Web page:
Schmudget Blog


A Conversation with our Outgoing Narver Fellow

Posted by April Dickinson at Jun 07, 2018 02:35 PM |
Filed under: BPC News

Hana Jang just completed her Betty Jane Narver Policy Fellowship with the Budget & Policy Center. She is receiving her master’s degree from the University of Washington School of Social Work this month. An advocate for social and economic justice, Hana’s studies focused on policies that promote economic prosperity and early childhood learning and development. We checked in with her to hear more about her time with us and what her hopes are for the future.

Why did you apply for the Narver Fellowship with us? Hana at Budget Matters in Seattle

I first learned of the Budget & Policy Center early into my graduate program at the University of Washington School of Social Work. I had just moved to Seattle after spending a number of years abroad, and found the Budget & Policy Center’s thoughtful and rigorous analyses to be helpful in orienting me to the policy landscape of Washington state. The Center has an amazing team of policy wonks who center the long-term well-being of Washingtonians through state-level policy analysis and advocacy, and I thought this would be a unique opportunity to learn from the experts.

 

What are some highlights of what you’ve learned?

One of the most exciting aspects of the Narver Fellowship was being able to expand on my prior knowledge and experience with policy advocacy, and apply it to the work being done at the Budget & Policy Center. I had the privilege of working closely with the Center’s senior analyst, Jennifer Tran, and communications director, Melinda Young-Flynn, on a soon-to-be-published brief highlighting how child savings accounts promote economic opportunities for Washington kids and families. Through this work, I was able to take a lead role in researching and analyzing data on child savings accounts, help with the production process, and build relationships with community organizations, legislators, and thought-partners to help elevate the conversation around asset-building in Washington.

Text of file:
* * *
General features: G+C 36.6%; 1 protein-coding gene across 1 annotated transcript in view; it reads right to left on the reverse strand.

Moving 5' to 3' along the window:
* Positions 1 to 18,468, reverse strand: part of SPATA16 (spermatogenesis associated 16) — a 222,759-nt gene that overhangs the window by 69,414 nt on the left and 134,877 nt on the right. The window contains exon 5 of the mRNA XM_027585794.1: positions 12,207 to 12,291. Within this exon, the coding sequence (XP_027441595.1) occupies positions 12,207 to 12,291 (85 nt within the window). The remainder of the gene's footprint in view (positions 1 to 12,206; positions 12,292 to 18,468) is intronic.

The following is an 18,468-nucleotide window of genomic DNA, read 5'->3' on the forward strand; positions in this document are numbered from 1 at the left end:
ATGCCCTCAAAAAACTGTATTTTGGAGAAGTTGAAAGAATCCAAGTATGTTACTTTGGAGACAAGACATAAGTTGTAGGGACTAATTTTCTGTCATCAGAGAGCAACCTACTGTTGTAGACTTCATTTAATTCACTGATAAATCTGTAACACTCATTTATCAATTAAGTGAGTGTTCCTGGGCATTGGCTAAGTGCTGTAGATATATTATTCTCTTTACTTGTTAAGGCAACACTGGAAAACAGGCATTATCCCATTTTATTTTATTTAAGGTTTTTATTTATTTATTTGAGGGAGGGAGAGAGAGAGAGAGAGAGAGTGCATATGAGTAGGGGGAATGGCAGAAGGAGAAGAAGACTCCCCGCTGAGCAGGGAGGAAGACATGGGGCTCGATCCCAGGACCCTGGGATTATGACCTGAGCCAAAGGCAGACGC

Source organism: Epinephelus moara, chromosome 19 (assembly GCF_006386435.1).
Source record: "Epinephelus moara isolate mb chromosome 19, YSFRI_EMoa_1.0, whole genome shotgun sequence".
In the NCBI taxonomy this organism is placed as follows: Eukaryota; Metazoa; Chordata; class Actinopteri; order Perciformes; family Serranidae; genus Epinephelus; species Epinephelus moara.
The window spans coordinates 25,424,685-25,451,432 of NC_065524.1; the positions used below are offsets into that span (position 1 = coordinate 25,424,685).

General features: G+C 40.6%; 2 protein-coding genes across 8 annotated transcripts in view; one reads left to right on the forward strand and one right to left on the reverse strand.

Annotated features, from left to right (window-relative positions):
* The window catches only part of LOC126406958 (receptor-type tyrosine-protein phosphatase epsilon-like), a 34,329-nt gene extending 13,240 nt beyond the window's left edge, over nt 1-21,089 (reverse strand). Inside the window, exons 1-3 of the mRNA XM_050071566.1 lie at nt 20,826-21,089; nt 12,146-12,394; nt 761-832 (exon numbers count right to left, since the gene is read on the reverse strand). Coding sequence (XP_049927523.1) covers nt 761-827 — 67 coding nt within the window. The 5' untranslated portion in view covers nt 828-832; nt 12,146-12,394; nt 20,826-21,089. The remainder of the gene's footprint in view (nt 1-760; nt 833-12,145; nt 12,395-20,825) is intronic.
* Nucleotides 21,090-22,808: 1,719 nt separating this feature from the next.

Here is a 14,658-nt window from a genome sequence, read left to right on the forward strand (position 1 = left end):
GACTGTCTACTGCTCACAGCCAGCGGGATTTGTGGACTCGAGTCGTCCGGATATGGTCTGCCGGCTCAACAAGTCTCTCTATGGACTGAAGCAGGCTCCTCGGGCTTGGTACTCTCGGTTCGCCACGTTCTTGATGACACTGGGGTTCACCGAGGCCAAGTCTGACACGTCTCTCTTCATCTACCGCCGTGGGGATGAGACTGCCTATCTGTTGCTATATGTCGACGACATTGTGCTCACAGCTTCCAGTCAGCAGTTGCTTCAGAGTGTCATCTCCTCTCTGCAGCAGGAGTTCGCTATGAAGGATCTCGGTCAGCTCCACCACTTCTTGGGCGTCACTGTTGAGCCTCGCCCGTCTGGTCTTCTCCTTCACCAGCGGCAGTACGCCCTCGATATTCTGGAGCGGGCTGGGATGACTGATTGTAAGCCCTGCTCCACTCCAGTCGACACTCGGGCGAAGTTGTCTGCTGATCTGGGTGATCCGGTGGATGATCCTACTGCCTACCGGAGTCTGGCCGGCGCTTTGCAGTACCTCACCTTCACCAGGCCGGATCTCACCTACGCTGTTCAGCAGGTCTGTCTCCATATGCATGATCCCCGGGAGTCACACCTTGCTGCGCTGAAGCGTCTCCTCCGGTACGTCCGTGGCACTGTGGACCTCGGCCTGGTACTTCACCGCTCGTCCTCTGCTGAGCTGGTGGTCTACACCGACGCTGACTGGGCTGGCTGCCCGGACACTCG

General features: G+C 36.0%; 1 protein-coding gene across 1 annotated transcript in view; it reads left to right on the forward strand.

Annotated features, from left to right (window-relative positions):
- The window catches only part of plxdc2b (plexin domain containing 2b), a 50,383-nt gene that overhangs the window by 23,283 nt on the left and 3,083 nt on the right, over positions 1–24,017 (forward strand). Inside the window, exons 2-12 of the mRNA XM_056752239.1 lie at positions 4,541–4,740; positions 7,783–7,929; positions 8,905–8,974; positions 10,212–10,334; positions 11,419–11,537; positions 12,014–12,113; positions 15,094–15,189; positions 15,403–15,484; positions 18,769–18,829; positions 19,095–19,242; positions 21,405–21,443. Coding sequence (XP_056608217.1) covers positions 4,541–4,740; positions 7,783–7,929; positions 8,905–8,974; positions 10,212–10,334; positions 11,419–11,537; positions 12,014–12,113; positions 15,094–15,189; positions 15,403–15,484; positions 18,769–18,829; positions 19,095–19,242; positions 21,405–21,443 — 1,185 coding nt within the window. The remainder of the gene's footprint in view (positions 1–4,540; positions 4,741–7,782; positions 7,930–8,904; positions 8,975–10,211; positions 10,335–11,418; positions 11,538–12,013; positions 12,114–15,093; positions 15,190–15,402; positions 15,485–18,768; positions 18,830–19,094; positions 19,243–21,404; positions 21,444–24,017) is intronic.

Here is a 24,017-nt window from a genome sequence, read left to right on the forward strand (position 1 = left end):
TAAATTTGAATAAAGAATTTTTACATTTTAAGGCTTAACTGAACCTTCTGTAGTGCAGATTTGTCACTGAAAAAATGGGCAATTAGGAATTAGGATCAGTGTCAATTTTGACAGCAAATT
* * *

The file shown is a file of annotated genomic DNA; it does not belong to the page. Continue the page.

Being a Narver fellow also granted me access to a plethora of resources and opportunities to build knowledge in areas I wanted to grow in. I learned about the critical role the state budget plays in advancing policies that best uplift and care for Washington communities, while partnering with organizations to mobilize folks on the ground to push for change in Olympia.

What were some of your favorite experiences during your fellowship?

I have had so many amazing experiences as a Narver fellow, it is almost overwhelming to think about; but the most meaningful experiences came out of building relationships with folks who are working in various realms of policy and advocacy throughout Washington state, and throughout the country.

I had the chance to shadow Senator Rebecca Saldaña and learn about her approach to partnering with her district to work toward change through the legislative process. Also, I had the opportunity to shadow Lori Pfingst, chief of policy and programs at the Department of Social & Health Services [and former Budget & Policy Center staffer!] to gain an understanding of how state-level departments are creating pathways for every Washingtonian to move toward fulfilling their goals and dreams.

And although my time at the Center was filled with opportunities to learn and grow, I still most enjoyed the time staff members came together to eat lunch, share stories, and laugh uncontrollably together!

Did anything surprise you from your time with us?


The folks at the Center are doing really expert, dynamic, meaningful, and time-consuming work. Yet I was surprised by how much time was invested in my professional development and mentorship. I was regarded as an important voice at the table, and was treated as a member of staff.

A lot of time and energy goes into ensuring complex ideas and policies are accessible and approachable to the public. And although it was not surprising given the caliber of the organization, it was great to know that Budget & Policy is committed to going the extra mile to ensure that their materials are just that.